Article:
Editor's Note: This blog post was updated from its original version in March 2021.
While disruption is nothing new in the world of commerce, there’s no denying we now live and work in an accelerated state of disruption.
In order to remain competitive, businesses need to not only survive but figure out ways to thrive in a shifting landscape. Digital transformation is a path to contend with disruption – and businesses that embraced digital before the pandemic have been among the most successful in responding to it.
One of the most critical factors to overcome disruption and unlock agility, efficiency, and productivity is the ability to collaborate effectively. Collaboration for modern-day global enterprises has dozens of facets, both within the company (i.e. across segments, locations, roles) and outside of the company (i.e. supply chain, vendors, contractors).
With technologies, connected together through a digital thread, companies can unlock the potential of physical ingenuity with digital capabilities. When people, processes, products, and places are woven together, it ensures data and business continuity, promotes improved workforce collaboration, and inspires breakthrough innovation.
In this blog, which draws from PTC president and CEO Jim Heppelmann’s keynote at LiveWorx in 2020, we’ll discuss the different ways businesses and people need to work in a post-Covid world – and the technologies that are enabling enterprise-wide and seamless collaboration. Companies need to have the following capabilities:
Many organizations’ IT infrastructure were under prepared for the massive workforce shift to remote work caused from the COVID-19 crisis. In response to the pandemic, 75 percent of organizations immediately shifted to work-from-home policies and 41 percent reported a strain on internal IT resources as a result.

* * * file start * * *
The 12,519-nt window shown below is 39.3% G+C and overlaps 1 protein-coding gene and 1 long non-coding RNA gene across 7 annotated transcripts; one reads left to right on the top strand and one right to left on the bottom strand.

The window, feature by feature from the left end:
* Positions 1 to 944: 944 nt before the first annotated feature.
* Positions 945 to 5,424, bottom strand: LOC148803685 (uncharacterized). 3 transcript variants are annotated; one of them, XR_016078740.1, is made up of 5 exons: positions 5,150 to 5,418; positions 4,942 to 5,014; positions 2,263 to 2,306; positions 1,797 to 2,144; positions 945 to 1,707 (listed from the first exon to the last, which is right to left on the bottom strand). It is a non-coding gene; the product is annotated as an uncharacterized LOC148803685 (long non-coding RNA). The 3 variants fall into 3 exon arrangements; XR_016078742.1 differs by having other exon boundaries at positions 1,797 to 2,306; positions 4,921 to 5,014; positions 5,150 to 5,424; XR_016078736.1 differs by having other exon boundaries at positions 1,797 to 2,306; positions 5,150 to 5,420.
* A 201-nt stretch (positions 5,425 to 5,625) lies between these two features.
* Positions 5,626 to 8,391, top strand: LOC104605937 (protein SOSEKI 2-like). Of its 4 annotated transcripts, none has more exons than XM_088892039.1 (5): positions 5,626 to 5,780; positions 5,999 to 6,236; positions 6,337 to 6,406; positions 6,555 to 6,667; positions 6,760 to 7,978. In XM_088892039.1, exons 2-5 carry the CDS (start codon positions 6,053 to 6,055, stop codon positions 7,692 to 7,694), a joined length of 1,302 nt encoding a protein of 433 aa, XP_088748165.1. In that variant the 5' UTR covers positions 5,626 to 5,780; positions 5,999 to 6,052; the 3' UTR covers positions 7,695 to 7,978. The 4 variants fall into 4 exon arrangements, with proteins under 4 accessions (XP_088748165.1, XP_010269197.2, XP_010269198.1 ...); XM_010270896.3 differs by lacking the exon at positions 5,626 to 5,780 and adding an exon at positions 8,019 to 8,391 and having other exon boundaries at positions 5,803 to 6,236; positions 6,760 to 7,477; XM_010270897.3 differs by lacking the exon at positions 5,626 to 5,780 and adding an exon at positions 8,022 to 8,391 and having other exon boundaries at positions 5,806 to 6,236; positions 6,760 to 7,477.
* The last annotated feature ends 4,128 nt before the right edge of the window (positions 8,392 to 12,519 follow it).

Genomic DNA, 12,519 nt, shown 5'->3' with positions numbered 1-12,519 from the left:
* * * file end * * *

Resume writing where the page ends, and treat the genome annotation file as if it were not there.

After nearly a year of remote work, businesses are taking the lessons learned and considering long-term strategies for a resilient and mobile workforce. One clear winner in this movement is cloud and SaaS-based tools.
Many cloud and SaaS-based tools have allowed for a seamless transition to remote work for certain functions. For example, SaaS tools already dominant in enterprise software, such as CRM, HCM, and ERP, have enabled workers in those functions to work from home with little or no difficulty.
However, professionals in product development were challenged; critical software tools, like CAD and PLM, were primarily on-premises in offices or factories closed for health and safety.
This is poised to quickly change; IDC predicts by 2022, 70% of manufacturers will use cloud-based innovation platforms and marketplaces for cross-industry and customer co-development.
SaaS solutions enable a global, collaborative workforce that can adapt to changing conditions in real-time. Product development professionals using Onshape were able to log on from home from different devices, just as they would in the office, and still be able to access their files, iterate, and collaborate with colleagues.
Supply chains are remarkably complex, which challenges manufacturing production flexibility, especially in times of crisis or disruption. Global manufacturers, like automakers, have on average 500 tier-one suppliers, who each have 250 tier-two suppliers, creating a supply chain network of 1.25 million suppliers.
In order to facilitate the exchange of data up and down the supply chain, traditionally the same version of the same software tools at each supplier has to be installed and updated. Any upgrades must be coordinated simultaneously up and down the supply chain.
This becomes troublesome when a manufacturer that services two major automakers may need to maintain two different, specific versions of CAD software, in order to coordinate with each automaker. And on the other hand, it’s challenging for the automaker instituting a single software system across a supplier network.